Historical Note:
The supercritical wing concept was developed by Dr. Richard T. Whitcomb of the NASA Langley Research Center in Hampton, Virginia. Whitcomb's airfoil was designed to delay formation of shock waves at high speeds. In comparison with conventional wing cross sections, the supercritical wing was flattened on top, delaying the formation of shock waves and moving them further aft along the wing to increase total wing efficiency. To compensate for the lift lost with the flattened wing top, the rear lower surface was shaped with a deeper, more concave curve. The Mach number (the speed of the aircraft calculated as a percentage of the speed of sound) at which the relative airflow reaches the speed of sound at some point on the airframe is called the critical Mach number. Below the critical Mach number the flow is said to be subcritical, and above the critical Mach number it is called supercritical. The initial wind tunnel tests of the supercritical wing indicated that the new airfoil shape could allow highly efficient flight near the speed of sound of approximately 660 mph at cruising altitudes. Initial designs for the supercritical wing were produced in 1964. The development of the supercritical airfoils included three phases: slotted (1964-1966); integral (1967); and thickened trailing edge integral (1968-1969). Flight testing of the supercritical wing began in 1971 and ended in December 1972. A Ling-Temco-Vought (LTV) F-8 aircraft modified with the supercritical wing was used in these tests, making its first flight on 25 March 1955. The LTV F-8 was a single place land or carrier based supersonic aircraft equipped with radar to provide an all-weather capability. Its most unusual feature was the hydraulically operated variable incidence wing. The blunt leading edge of the supercritical wing led to better takeoff, landing, and maneuvering characteristics. Subsonic transports, business jets, STOL (short takeoff and landing) aircraft, and remotely piloted vehicles made use of the supercritical wing technology, using less fuel and flying more efficiently than aircraft with conventional wings. The F-8 Supercritical Wing Collection was received by the National Air and Space Museum in July 1984 from NASA's Langley Research Center. The collection was assembled originally by Dennis W. Bartlett Richard Whitcomb's colleague at Langley's 8-Foot Transonic Dynamics Tunnel. The material in the collection came from the offices and warehouses of the tunnel facility.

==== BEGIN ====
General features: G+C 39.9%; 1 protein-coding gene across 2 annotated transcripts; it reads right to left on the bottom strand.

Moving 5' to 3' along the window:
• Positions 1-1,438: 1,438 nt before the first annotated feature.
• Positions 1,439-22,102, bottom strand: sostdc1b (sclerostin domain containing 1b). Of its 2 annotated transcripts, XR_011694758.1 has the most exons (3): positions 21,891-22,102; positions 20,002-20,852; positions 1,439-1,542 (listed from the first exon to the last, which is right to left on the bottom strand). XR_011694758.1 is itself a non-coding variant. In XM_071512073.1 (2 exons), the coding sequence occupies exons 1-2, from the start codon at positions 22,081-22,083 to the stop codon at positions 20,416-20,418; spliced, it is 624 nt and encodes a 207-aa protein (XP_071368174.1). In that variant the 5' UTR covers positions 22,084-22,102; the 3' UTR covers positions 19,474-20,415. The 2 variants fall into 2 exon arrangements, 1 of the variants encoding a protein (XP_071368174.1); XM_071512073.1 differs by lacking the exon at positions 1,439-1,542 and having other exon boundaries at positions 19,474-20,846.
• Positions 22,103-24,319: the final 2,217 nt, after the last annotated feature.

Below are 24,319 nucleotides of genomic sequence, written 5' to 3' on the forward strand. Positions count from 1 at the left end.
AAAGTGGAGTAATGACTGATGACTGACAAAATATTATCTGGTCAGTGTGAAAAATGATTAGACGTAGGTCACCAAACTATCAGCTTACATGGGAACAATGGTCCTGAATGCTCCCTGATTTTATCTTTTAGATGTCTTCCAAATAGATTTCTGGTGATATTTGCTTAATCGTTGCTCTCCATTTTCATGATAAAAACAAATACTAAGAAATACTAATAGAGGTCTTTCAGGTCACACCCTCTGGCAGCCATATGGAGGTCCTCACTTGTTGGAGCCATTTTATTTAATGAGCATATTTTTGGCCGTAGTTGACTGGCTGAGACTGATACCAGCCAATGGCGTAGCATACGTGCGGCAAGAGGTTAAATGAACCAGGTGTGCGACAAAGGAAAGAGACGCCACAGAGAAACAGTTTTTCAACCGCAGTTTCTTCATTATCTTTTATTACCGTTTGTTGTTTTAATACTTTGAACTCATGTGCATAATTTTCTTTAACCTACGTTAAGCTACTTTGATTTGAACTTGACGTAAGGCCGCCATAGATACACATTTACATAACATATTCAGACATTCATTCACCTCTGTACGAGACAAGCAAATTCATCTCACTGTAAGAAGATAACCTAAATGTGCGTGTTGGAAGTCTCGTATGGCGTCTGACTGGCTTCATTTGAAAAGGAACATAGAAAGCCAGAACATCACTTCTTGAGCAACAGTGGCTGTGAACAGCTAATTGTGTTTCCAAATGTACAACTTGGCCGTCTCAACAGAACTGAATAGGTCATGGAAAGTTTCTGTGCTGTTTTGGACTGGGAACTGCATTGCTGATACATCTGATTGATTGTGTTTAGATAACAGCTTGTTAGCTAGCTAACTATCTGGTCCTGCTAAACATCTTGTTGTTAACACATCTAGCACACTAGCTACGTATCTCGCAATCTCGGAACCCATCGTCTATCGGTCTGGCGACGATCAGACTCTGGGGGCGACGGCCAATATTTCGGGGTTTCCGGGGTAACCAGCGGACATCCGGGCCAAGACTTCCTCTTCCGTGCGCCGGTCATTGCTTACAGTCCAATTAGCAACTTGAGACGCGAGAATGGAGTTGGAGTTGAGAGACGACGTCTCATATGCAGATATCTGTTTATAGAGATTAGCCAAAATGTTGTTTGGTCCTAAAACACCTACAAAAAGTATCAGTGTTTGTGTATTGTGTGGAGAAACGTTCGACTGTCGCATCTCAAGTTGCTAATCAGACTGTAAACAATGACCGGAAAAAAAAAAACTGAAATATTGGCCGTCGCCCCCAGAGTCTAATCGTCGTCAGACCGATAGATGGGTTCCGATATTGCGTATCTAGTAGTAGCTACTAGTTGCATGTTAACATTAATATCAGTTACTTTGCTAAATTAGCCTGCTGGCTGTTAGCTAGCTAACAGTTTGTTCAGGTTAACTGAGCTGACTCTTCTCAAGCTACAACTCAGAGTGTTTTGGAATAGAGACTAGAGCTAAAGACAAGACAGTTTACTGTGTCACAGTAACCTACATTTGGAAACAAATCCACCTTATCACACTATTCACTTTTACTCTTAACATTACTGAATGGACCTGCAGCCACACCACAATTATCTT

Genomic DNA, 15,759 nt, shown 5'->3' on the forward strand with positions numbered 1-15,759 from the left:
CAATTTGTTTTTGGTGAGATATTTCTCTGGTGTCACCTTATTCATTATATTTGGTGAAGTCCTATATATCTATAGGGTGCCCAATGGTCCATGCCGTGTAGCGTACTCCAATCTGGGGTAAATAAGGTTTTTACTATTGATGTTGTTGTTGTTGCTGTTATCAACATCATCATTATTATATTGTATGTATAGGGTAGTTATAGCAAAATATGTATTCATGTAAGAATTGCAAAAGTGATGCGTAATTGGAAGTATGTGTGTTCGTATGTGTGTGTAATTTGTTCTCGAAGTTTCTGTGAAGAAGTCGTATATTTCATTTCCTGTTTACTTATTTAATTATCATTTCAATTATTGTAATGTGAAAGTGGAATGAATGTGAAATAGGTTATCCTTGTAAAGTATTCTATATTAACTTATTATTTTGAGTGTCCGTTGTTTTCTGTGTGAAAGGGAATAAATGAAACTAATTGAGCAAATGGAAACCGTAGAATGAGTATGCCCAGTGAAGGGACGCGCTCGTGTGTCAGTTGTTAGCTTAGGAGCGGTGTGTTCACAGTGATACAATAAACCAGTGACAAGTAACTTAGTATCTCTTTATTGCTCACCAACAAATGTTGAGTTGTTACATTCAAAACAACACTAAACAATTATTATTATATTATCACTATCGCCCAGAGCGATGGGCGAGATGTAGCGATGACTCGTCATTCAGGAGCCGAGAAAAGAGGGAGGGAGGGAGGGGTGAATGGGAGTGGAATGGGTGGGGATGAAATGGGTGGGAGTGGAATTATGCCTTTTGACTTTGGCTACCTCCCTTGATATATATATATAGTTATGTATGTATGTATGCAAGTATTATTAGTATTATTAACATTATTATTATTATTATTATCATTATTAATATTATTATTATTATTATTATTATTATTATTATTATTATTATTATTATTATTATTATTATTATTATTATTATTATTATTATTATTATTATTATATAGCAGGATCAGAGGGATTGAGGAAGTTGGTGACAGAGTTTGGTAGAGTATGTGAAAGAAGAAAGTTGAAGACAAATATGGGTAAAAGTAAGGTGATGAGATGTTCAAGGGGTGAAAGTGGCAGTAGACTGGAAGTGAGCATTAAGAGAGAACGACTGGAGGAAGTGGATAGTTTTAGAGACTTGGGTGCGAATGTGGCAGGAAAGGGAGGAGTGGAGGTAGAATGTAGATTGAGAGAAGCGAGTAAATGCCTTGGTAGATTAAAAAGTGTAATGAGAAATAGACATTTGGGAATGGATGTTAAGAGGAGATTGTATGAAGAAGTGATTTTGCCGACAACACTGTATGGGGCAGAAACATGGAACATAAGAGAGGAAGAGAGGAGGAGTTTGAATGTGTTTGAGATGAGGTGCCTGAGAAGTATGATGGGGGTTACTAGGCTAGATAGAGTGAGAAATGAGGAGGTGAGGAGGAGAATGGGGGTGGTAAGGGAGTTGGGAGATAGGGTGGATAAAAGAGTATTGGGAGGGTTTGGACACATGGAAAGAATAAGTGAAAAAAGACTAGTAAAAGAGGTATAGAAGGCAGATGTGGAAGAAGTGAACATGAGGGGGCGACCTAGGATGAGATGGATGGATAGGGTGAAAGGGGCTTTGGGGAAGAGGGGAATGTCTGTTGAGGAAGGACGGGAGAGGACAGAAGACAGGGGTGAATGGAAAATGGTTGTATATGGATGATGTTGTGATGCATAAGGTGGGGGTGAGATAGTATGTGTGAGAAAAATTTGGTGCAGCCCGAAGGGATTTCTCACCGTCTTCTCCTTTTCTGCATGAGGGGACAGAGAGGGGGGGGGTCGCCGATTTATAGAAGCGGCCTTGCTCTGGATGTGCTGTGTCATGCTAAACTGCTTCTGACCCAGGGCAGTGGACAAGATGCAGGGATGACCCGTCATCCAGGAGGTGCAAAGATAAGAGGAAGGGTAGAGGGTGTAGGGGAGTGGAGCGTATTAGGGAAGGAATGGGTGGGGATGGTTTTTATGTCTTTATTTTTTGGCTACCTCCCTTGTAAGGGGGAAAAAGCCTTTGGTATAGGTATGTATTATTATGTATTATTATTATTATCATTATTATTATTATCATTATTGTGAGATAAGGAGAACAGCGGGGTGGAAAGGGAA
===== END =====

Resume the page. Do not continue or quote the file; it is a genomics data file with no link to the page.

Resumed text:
NASA, gift, 1984, XXXX-0104, unknown
No restrictions on access
Permissions Requests
Vought F-8 (F8U) Crusader Family  Search this
Airplanes -- Flight testing  Search this
Aerodynamics  Search this
Transonic wind tunnels  Search this
Aerodynamics, Transonic  Search this
Periodicals  Search this
NASA F-8 Supercritical Wing Collection, Acc. XXXX-0104, National Air and Space Museum, Smithsonian Institution.
See more items in:
NASA F-8 Supercritical Wing Collection
Archival Repository:
National Air and Space Museum Archives